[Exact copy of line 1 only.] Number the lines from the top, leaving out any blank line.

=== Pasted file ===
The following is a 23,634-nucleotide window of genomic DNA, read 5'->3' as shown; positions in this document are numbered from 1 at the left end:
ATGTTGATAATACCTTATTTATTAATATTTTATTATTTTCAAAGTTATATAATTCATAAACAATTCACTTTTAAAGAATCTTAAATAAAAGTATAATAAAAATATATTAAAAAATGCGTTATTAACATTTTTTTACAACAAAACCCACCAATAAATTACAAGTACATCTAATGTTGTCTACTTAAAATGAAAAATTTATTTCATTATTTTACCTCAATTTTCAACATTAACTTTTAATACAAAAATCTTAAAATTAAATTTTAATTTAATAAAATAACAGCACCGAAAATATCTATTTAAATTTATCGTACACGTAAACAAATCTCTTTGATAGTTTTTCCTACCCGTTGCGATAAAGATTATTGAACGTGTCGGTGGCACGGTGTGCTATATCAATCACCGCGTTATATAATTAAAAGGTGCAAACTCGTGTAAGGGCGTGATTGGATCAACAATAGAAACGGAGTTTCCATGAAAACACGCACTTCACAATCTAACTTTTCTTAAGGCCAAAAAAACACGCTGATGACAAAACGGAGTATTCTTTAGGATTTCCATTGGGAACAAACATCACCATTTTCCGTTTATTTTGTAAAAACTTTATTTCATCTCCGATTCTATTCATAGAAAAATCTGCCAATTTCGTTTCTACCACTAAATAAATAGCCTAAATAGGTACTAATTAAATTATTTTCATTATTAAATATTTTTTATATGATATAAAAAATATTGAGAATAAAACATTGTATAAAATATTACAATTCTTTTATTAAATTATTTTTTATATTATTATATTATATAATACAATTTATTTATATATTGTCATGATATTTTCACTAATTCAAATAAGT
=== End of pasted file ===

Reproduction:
The following is a 23,634-nucleotide window of genomic DNA, read 5'->3' as shown; positions in this document are numbered from 1 at the left end: